The future needs roots
Wintershall Dea’s history is full of exciting turning points. A journey from the end of the 19th century till today.
Wintershall Dea’s roots reach back more than 100 years: Its predecessor companies Wintershall and DEA Deutsche Erdoel AG were among the pioneers of the German oil and gas industry. Both companies repeatedly made a mark with their technical know-how and skills and also enhanced their portfolio systematically. From the second half of the 20th century on, they increasingly became international players and secured challenging concessions worldwide. They have continued on that path together since the merger in 2019. The successful tradition of its forerunners is the foundation on which Wintershall Dea now operates stronger and more modern than ever before.
The mining entrepreneurs Carl Julius Winter and Heinrich Grimberg found the company Wintershall. Its business in the initial years focused on mining potash salt. That also explains the company’s name: The Germanic word “Hall”, meaning salt, was appended to the surname of the founder Winter.
The legal predecessor of DEA Deutsche Erdoel AG is established as Deutsche Tiefbohr-Actiengesellschaft (DTA). The Managing Director is the 25-year-old merchant Rudolf Nöllenburg from Krefeld. The company initially operates as a drilling contractor. However, it would soon start drilling its own wells – including one that struck oil for the first time.
Wintershall and DEA together embody a proud 245 years of history. Now we are shaping our future together.
DEA Deutsche Erdoel AG drills the world’s first oil shaft, the Nöllenburg shaft, in Pechelbronn in Alsace. Up to then, oil was either extracted close to the surface or by means of wells. In the complex shaft construction method, however, oil is “mined” with the aid of an underground cavity.
Crude oil production gets reinforcement, and the still young Federal Republic of Germany develops a new and forward-looking branch of industry, when Wintershall finds gas for the first time in Bentheim County. The company is thus one of the pioneers in developing and producing natural gas in Germany.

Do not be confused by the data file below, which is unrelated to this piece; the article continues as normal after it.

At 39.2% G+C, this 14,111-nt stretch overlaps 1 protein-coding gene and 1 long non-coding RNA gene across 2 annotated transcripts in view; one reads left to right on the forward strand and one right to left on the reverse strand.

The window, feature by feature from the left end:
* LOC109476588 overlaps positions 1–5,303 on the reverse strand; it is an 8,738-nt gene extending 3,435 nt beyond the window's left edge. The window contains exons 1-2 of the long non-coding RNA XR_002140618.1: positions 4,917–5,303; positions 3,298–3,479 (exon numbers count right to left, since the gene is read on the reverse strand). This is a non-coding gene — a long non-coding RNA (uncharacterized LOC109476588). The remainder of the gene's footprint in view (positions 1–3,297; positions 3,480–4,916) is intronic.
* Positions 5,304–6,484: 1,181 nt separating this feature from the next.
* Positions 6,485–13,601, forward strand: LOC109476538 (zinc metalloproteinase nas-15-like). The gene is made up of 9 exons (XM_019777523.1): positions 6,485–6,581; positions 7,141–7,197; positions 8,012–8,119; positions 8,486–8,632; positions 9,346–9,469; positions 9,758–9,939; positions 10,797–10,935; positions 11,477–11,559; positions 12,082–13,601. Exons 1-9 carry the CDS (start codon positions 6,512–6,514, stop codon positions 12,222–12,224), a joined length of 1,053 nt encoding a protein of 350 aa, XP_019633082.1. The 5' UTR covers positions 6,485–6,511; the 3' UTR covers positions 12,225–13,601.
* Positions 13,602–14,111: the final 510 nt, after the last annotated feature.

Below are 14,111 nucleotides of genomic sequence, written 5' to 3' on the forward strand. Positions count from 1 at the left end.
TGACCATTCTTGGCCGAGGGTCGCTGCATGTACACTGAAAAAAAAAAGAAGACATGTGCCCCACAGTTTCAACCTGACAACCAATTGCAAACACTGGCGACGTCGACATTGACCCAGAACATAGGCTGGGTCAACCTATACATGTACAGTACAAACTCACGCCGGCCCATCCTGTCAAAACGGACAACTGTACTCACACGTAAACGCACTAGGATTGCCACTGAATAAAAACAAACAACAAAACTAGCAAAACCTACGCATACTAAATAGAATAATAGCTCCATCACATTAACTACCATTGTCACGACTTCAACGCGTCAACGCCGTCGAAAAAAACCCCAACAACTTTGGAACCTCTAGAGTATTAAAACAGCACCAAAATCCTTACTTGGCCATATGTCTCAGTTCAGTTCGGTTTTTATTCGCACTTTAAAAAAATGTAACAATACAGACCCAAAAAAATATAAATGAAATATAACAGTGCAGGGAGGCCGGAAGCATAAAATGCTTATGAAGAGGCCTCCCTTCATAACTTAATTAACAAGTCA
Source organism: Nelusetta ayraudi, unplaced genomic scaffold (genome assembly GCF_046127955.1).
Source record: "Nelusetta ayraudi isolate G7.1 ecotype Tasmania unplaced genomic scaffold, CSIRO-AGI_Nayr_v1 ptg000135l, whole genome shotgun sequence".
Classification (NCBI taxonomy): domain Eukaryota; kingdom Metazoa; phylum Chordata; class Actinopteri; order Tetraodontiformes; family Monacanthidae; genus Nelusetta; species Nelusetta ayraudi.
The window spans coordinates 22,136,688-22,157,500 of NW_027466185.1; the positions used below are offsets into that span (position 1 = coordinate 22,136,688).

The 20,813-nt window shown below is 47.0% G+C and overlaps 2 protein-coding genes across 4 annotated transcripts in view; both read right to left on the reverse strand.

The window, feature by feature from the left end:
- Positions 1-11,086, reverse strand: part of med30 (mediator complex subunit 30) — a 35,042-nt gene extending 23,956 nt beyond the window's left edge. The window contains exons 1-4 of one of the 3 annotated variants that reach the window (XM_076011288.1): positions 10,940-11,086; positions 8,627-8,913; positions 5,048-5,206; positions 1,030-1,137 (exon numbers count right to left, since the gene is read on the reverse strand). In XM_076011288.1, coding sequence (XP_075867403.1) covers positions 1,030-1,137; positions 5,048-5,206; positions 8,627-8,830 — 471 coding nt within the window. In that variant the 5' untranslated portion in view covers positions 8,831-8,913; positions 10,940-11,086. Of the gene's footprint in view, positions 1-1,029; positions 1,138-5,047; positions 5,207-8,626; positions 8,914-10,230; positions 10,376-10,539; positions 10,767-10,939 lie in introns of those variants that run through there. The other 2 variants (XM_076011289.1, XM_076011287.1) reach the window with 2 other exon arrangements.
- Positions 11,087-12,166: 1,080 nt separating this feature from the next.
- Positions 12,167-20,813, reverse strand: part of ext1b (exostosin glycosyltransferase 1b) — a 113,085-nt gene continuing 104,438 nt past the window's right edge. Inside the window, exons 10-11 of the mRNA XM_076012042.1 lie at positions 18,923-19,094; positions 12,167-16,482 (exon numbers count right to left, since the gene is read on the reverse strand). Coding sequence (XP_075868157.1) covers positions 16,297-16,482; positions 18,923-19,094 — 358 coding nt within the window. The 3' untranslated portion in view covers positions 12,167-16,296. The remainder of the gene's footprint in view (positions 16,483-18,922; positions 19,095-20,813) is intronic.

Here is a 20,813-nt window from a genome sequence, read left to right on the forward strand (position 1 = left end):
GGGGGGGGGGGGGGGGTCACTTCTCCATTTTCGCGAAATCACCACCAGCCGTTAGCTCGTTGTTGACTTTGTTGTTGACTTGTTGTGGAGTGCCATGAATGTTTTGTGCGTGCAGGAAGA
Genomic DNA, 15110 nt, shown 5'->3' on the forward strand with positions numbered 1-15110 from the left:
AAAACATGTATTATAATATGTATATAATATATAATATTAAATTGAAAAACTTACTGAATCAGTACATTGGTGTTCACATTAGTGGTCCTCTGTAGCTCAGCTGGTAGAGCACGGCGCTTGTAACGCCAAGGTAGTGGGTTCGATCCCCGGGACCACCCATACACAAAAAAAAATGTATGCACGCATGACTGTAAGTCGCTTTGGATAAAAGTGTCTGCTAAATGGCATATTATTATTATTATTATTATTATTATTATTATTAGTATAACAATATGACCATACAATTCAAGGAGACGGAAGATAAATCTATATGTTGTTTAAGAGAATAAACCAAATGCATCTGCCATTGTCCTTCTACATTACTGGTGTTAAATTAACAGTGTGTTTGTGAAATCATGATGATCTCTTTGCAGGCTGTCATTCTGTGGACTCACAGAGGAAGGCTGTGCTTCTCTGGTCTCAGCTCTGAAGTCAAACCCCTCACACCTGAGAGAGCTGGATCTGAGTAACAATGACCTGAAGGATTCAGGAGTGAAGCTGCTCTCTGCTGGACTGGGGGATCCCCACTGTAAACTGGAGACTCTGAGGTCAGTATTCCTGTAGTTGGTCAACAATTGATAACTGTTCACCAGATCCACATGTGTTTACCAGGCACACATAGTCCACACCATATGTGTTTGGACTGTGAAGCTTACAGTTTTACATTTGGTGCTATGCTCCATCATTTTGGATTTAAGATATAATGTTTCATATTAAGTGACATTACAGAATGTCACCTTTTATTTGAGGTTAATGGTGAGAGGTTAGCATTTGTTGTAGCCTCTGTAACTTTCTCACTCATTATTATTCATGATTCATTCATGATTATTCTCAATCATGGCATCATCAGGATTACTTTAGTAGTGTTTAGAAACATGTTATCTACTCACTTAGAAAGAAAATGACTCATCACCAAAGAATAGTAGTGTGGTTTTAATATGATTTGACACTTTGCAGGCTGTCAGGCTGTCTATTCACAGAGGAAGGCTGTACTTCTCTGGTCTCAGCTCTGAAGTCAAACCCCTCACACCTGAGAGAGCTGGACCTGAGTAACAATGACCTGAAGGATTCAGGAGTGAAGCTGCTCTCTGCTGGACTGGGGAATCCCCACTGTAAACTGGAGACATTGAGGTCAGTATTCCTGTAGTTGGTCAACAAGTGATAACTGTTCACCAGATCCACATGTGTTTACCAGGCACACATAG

DEA Deutsche Erdoel AG enters the Norwegian market. The target: the rich oil and gas reserves on the Norwegian continental shelf. They would later become one of Europe’s most important sources of energy.
Operations get underway in the Gulf of Suez: Oil production starts at the Ras Budran, Ras Fanar and Zeit Bay fields. That is the reward for ten years of work for DEA Deutsche Erdoel AG. Production off the Egyptian coast is one of the company’s earliest production projects outside Europe.
Wintershall concludes a long-term agreement for marketing Russian natural gas in Germany with the Russian company Gazprom. It marks the start of a successful partnership – comprising not only ambitious pipeline projects, but also continuing with joint ventures to produce oil and gas in Russia.
Wintershall becomes operator of the Brage oil field and the production platform of the same name. It significantly expands its business in Norway with its first self-operated project on the Norwegian continental shelf and stakes in the Gjøa and Vega fields: Output climbs from 3,000 to 40,000 barrels a day – and the company has 240 employees more.
Asset swap with the long-standing partner Gazprom: Wintershall takes a stake in developing two further natural gas and condensate blocks in western Siberia. In exchange, the company transfers its entire natural gas trading and storage business to Gazprom and so focuses on its upstream operations.
Entry into the Mexican market: DEA Deutsche Erdoel AG takes a 50 per cent stake in the producing onshore oil field Ogarrio and becomes its operator. The company also acquires shares in Block 2 in the Gulf of Mexico. Thanks to further stakes, it establishes a major position in the national upstream market within just one year.
Wintershall and DEA Deutsche Erdoel AG become Wintershall Dea. The merger creates Europe’s leading independent oil and gas company. It holds concessions worldwide, has around 3,000 employees, and produces a combined 575,000 barrels of oil equivalent a day to begin with.